Hillary Clinton said in 2004 that abortion is “a sad, even tragic choice to many, many women…There is no reason why government cannot do more…so that the choice guaranteed under our constitution either does not ever have to be exercised or only in very rare circumstances.” I personally have never heard of anyone defending a right by saying it should never be exercised. And this mealy-mouthed pro-choice stance represented a retreat, not an advance, in our movement. That retreat became even more stark during the Bush presidency, where the right wing felt emboldened to challenge abortion rights in every state, in every possible way. They felt the zeitgeist was with them. And absent a fighting movement outside the voting booth, they did not hear our voices loudly enough to tell them otherwise. Pro-choice activists have continued to pursue a political “center” that has moved steadily rightward since the 1970s.

This chase has continued with Obama. Even as pro-choice activists hailed his election in 2008, we have not received in return even a modicum of the loyalty feminists have shown him.

For example, in March 2010 the President signed Executive Order 13535, which preserved restrictions on federal funding for abortion. No Democrat came out in opposition to this measure. Democratic Senator Barbara Boxer observed, “I want to see the status quo preserved,” but the status quo is states restricting access to abortion bit by bit, law by law. While the right wing has mostly abandoned a direct challenge to Roe v. Wade in favor of piecemeal access restrictions, Democrats are not fighting either to defend Roe or to protect access. And the restrictions continue to come, and they continue to affect poor women and women of color disproportionately.

Obviously, Wendy Davis and her Lt. Governor running mate are pro-choice. But that does not mean they can or will repeal HB2 or stop any further legislation eroding our rights. The Governor of Texas has little constitutional power and there is little to no chance that Democrats will take over the Texas legislature. Moreover, we have to look at politicians’ stances on multiple issues. On immigration, Wendy Davis is reactionary. On the death penalty, Wendy Davis is not on our side. She is unlikely to advocate for labor rights or against the excesses of big business. She won’t institute an income tax to level social support across the state.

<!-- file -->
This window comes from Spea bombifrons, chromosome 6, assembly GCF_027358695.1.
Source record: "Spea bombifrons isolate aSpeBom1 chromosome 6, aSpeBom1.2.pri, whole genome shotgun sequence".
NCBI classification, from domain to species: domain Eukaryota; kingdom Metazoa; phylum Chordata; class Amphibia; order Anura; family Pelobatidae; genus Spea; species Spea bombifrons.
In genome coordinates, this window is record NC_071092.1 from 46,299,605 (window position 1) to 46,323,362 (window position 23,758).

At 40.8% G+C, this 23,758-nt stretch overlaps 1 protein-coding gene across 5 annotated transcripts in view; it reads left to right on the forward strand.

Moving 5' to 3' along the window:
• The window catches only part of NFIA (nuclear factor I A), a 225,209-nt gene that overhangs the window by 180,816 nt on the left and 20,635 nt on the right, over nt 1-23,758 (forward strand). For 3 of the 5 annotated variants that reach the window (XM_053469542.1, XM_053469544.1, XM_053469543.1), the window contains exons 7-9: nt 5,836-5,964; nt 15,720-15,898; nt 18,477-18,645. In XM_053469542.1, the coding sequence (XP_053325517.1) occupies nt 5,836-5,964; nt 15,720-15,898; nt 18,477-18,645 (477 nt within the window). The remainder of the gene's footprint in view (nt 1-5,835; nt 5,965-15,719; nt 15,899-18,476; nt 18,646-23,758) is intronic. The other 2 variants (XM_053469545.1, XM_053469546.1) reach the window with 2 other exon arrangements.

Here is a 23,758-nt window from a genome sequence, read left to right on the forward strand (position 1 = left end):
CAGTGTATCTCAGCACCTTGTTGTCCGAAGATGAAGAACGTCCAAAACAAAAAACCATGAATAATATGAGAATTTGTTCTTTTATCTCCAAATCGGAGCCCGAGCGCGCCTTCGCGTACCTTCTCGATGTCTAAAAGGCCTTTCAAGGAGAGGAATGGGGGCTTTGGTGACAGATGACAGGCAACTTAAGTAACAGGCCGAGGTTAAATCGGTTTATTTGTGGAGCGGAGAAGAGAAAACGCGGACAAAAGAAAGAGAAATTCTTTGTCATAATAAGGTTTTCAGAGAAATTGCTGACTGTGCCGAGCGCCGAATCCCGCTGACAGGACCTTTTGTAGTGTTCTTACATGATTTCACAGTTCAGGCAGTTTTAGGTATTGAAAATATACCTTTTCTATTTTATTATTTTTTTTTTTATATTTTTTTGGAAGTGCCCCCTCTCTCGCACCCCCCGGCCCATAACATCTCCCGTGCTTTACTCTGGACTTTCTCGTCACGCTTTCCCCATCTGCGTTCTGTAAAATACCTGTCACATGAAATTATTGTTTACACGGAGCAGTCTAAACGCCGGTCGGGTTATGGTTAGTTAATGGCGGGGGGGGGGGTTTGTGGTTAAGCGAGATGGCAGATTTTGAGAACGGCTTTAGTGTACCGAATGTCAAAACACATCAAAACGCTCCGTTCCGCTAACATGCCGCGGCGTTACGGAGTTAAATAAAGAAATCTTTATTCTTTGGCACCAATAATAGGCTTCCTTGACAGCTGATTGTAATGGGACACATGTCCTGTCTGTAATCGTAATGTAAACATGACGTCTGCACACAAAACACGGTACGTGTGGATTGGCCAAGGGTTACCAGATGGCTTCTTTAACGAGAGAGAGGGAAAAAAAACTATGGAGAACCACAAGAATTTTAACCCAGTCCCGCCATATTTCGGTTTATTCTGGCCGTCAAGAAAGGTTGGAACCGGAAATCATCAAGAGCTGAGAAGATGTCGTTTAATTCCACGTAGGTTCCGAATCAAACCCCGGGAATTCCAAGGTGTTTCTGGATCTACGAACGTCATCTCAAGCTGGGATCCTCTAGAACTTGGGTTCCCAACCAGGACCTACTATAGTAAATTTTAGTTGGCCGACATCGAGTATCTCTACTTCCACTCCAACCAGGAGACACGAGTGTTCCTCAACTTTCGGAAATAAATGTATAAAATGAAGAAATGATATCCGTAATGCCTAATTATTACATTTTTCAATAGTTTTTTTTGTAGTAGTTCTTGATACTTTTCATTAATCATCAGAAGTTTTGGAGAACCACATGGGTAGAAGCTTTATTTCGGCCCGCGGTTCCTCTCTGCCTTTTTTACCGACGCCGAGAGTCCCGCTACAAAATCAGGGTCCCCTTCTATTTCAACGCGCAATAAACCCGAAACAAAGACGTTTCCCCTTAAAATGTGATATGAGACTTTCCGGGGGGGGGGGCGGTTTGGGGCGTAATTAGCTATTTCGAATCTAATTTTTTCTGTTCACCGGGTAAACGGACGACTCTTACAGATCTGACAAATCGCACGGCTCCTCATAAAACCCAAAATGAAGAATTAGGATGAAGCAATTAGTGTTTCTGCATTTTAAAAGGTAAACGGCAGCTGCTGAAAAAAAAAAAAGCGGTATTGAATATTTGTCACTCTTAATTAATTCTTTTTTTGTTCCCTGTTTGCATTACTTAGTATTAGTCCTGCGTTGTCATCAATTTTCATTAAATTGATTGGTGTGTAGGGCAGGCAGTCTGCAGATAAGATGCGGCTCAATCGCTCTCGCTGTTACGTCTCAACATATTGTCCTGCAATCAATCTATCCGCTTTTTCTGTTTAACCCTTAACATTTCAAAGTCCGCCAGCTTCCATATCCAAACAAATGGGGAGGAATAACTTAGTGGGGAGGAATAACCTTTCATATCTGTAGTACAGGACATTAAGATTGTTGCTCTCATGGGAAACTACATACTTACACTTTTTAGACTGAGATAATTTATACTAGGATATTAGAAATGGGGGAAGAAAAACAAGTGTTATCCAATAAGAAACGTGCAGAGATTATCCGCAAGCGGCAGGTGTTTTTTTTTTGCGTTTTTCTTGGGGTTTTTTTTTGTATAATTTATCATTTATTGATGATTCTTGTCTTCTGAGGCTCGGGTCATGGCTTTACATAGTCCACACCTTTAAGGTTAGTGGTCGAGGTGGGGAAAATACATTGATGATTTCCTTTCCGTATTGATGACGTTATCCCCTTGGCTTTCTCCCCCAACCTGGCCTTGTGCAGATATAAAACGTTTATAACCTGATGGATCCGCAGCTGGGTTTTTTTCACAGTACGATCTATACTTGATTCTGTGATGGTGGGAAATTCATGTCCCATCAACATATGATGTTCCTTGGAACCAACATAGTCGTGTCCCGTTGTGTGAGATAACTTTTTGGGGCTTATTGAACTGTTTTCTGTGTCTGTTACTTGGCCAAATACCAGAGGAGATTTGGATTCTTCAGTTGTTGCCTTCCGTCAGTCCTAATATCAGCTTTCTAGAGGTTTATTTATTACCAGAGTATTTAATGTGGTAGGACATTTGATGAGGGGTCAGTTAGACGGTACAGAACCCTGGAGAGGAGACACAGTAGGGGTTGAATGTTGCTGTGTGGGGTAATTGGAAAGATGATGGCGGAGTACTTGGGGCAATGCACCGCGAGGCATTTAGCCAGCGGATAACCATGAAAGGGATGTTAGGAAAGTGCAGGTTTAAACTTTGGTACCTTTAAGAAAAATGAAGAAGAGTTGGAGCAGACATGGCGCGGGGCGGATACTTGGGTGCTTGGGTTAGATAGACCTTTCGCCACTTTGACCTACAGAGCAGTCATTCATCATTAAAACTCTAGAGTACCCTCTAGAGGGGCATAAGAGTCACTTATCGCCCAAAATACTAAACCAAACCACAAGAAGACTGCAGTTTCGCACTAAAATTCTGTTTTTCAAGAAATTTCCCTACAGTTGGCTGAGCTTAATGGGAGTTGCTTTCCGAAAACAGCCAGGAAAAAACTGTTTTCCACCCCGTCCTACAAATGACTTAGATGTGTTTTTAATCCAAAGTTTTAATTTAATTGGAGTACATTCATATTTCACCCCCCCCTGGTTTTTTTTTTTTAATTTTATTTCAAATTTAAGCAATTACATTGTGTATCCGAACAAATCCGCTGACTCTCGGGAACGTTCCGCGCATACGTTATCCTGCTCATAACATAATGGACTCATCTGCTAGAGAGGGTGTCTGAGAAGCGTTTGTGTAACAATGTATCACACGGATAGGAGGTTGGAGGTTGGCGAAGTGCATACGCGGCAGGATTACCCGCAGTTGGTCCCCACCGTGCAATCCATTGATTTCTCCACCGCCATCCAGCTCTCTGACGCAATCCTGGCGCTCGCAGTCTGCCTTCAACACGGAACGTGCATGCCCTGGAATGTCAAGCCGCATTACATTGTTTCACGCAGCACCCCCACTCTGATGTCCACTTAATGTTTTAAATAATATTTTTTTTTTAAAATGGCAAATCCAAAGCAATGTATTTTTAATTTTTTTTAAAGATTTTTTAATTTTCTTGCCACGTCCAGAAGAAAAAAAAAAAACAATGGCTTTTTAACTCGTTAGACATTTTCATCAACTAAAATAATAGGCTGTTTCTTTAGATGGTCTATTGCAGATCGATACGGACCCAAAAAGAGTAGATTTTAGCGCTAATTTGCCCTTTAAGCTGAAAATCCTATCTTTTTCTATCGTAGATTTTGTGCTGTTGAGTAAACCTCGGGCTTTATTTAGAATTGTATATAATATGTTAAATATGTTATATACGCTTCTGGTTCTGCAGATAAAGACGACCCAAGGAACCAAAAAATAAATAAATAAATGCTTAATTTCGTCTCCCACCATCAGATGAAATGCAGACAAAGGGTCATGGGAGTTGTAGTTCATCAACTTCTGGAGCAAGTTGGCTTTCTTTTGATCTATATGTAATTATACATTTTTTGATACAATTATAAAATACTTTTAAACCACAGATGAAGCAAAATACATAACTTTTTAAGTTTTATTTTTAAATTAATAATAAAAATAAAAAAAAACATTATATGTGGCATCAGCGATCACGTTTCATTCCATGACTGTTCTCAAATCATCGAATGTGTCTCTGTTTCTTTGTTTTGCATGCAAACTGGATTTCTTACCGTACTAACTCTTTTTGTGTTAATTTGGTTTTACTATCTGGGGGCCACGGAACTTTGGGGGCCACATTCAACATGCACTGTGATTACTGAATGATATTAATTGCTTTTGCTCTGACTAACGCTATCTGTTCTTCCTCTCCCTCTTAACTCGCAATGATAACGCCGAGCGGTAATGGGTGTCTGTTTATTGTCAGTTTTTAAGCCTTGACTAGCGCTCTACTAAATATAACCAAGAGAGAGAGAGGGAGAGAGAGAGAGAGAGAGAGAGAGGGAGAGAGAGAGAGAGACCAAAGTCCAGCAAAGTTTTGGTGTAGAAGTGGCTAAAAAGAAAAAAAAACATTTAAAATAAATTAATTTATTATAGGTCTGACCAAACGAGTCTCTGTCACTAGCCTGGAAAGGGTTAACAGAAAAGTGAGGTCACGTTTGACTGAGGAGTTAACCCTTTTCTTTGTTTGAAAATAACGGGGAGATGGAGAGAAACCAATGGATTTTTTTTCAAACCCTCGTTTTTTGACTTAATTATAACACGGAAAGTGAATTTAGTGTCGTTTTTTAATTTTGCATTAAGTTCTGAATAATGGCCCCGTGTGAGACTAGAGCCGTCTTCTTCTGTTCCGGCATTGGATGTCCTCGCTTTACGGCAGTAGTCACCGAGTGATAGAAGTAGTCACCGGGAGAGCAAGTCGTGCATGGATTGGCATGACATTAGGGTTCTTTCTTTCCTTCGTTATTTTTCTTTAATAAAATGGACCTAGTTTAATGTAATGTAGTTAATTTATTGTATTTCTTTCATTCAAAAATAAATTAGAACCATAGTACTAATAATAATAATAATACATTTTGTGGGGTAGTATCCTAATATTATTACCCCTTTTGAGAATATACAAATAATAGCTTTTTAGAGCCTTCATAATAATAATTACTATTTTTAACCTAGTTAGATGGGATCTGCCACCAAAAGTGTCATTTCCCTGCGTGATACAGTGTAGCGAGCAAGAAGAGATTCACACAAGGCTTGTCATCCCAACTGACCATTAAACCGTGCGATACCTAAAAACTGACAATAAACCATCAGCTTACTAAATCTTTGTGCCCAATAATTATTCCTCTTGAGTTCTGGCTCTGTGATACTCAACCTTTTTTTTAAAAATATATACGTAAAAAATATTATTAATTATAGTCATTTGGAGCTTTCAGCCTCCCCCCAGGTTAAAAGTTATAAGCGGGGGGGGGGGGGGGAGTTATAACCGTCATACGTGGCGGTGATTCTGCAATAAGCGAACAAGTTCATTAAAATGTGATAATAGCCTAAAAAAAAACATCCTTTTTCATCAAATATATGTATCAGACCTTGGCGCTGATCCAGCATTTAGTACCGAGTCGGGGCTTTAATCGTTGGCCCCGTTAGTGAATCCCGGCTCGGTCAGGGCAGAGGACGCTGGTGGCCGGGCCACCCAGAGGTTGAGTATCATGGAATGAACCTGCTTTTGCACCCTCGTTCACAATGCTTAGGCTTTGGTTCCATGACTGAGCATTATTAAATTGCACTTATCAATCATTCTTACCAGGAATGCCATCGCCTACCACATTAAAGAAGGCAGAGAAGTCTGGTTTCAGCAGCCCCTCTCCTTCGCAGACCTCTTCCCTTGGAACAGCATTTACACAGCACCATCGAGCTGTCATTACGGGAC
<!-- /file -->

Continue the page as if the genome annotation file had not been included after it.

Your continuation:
Even if Wendy Davis or any other Dem had the best possible positions on every issue, it still would be misguided to place our hopes in elections. I’m not going to tell you what to do in the privacy of your own ballot box, but let me say this: If you vote, do so without illusions, and do not let any election be the end of your political activism. Neither business party will ever seek to overthrow the system that actually requires the policing of women’s reproduction; they are part of that system.

What is the alternative? Well, you’re here. From the photos that opened our meeting this evening you may have noticed parallels between abortion rights activism in the 1970s and our struggle today. Abortion rights were won in the streets and we will take them back and defend them in the streets.

(Much of the following historical narrative comes from this article.) Roe v. Wade marked a tremendous victory for women’s ability to control their own bodies. It literally saved an untold number of lives–of women who were no longer forced to seek out unregulated providers or attempt dangerous methods of self-inducing, such as coat hangers or douching with bleach.

The death toll from unsafe abortions before Roe is unknown, but some estimates put it as high as 10,000 each year. A University of Colorado study done in the late 1950s reported that 350,000 U.S. women experienced postoperative complications from illegal abortions every year.

Many of the victims of unsafe abortion were disproportionately poor women and women of color, who lacked the resources of their wealthy and better connected counterparts.

The women’s liberation movement of the late 1960s and early ’70s was an outgrowth of an overall radicalization in society, kicked off by the civil rights movement. The popular slogan of this era, “Free abortion on demand,” reflected a recognition that legalization alone wasn’t enough if poor women couldn’t afford to get access to abortions. Freedom of choice also meant being able to have children if one desired, which meant demanding access to free child care. The movement embraced demands against the ugly history of forced sterilization of women of color.